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Premature Termination: When clients leave early

Just as I didn’t blog for several months with no discussion or mention of my upcoming absence, many times clients will terminate therapy with no mention of their intentions. Research shows that the average number of therapy sessions varies from one to four sessions. One session! Meaning as a therapist, you have a short time period to make a sufficient impact.

Premature termination happens quite often with rates hovering around 47%. Meaning more than half of clients will terminate before they see significant progress. A harrowing statistic but one that emphasizes the importance of therapists actively engaging clients in an effort to increase treatment retention. One of the best articles I found on the subject was published in the 2005 Harvard Review of Psychiatry.

Premature termination is “a client’s (patient’s) decision to end therapy, contrary to both the therapist’s current recommendation and the initial agreement between client (patient) and therapist.” I would like to include a lack of significant progress by the time of termination in that definition. I typically think of significant progress as a significant drop in Beck Depression Inventory or Outcome questionnaire, etc. While “significant progress” may be included in the initial agreement between client and therapist, a client’s definition of significant progress may be different than the initial plan.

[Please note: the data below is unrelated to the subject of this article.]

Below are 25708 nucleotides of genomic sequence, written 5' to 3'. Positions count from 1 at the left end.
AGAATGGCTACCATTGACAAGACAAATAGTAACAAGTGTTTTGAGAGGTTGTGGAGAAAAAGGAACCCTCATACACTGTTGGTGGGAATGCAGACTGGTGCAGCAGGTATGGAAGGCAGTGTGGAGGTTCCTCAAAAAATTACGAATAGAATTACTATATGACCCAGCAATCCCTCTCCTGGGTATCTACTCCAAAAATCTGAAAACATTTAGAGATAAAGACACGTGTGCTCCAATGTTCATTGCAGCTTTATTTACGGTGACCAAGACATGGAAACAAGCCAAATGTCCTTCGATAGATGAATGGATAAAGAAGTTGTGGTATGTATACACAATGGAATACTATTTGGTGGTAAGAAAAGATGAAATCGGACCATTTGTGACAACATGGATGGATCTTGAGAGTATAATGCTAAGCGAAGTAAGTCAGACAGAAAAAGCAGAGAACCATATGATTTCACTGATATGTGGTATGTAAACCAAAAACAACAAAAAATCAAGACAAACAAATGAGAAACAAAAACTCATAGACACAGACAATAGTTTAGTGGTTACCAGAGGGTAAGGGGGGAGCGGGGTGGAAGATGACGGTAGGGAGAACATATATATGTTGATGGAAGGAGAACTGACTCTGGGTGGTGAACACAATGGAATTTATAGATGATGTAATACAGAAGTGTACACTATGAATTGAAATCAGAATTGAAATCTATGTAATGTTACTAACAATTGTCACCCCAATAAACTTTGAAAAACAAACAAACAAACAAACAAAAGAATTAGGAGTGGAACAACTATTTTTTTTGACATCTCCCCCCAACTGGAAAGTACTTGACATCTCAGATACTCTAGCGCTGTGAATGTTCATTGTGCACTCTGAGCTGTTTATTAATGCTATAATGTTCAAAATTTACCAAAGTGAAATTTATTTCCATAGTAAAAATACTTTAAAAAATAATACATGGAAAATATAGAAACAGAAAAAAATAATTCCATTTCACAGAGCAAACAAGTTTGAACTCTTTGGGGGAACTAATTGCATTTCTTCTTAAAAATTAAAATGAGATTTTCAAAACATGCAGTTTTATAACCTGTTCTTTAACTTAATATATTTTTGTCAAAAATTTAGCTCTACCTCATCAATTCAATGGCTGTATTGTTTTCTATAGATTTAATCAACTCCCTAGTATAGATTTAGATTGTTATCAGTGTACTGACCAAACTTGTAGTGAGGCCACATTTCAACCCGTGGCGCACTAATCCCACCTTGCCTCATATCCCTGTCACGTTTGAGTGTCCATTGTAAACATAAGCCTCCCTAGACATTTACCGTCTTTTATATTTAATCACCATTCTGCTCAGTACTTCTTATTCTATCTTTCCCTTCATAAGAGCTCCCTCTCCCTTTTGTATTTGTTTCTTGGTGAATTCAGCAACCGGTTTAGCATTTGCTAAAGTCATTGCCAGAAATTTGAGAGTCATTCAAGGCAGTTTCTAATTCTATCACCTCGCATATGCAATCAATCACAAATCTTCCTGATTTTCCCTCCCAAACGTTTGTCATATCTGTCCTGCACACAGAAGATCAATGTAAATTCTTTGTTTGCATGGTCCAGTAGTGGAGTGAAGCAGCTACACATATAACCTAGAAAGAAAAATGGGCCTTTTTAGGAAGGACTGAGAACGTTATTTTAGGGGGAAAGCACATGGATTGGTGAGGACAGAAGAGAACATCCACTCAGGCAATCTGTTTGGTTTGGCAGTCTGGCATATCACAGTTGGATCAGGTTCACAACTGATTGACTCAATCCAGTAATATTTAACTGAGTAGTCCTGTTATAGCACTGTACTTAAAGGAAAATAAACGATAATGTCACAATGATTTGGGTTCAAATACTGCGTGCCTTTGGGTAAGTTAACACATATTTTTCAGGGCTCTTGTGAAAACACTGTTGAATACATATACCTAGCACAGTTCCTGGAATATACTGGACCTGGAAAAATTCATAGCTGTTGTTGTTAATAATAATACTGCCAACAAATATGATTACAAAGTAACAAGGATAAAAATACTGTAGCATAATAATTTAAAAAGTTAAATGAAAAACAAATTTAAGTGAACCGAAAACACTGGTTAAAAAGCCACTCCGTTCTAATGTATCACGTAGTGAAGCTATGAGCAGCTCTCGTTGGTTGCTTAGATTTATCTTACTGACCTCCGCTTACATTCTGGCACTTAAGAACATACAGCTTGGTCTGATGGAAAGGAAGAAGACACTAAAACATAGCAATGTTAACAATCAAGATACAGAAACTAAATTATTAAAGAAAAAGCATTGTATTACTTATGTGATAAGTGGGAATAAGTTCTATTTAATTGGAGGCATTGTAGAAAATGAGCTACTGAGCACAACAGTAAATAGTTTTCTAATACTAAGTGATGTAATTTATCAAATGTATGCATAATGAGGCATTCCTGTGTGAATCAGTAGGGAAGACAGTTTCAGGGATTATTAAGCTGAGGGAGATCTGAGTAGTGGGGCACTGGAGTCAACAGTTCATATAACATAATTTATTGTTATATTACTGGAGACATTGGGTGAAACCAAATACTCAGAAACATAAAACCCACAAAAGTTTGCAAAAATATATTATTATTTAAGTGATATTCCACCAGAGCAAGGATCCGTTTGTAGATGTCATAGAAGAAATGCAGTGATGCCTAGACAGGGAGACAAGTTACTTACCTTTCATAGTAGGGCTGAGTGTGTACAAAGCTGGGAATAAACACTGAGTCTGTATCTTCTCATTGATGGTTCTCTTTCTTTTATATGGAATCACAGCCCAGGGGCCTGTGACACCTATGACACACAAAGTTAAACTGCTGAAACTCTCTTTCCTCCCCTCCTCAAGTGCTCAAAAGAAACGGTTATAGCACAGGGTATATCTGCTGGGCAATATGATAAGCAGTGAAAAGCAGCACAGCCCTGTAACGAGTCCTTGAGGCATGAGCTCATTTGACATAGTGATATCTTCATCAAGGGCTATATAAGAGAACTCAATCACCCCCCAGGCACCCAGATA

Discussing premature termination is important because ultimately it hurts everyone involved in the therapeutic process. First of all, the client is impacted as they ultimately didn’t experience successful treatment and may likely feel even more discouraged than when entering therapy. This is particularly true with clients experiencing disorders such as anxiety and PTSD in which avoidance is the essence of their presenting problem. When these clients prematurely terminate, they may experience a temporary reduction in symptoms because they are no longer discussing upsetting issues. However, their symptoms come back very quickly and often much worse than before.

Second, from my experience as a therapist, one of the most frustrating events is when clients terminate early. Although it takes much more effort and time for longer term clients, I always feel that clients just showing up to therapy speaks volumes about their engagement and sometimes my abilities as a therapist. When clients leave treatment early, it often makes the therapist question their skill and ability as a clinician. This is particularly true with new therapists. That lack of early career success may lead to a lack of confidence and impact a therapist’s ability to successfully work with other clients.

What may be other impacts of premature termination? How can clients continue to engage in therapy despite the difficult nature of therapy? Next post will continue to discuss this topic and ways that therapists can help increase therapy retention.





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  1. David W

    Sometimes there could be reasons the client terminates early that may be difficult to discuss with the clinician such as finances if managed healthcare is not an option or a limited option. Lack of availability on the therapist's part, lack of expertise, and/or just a gut instinct could all be reasons people terminate therapy early.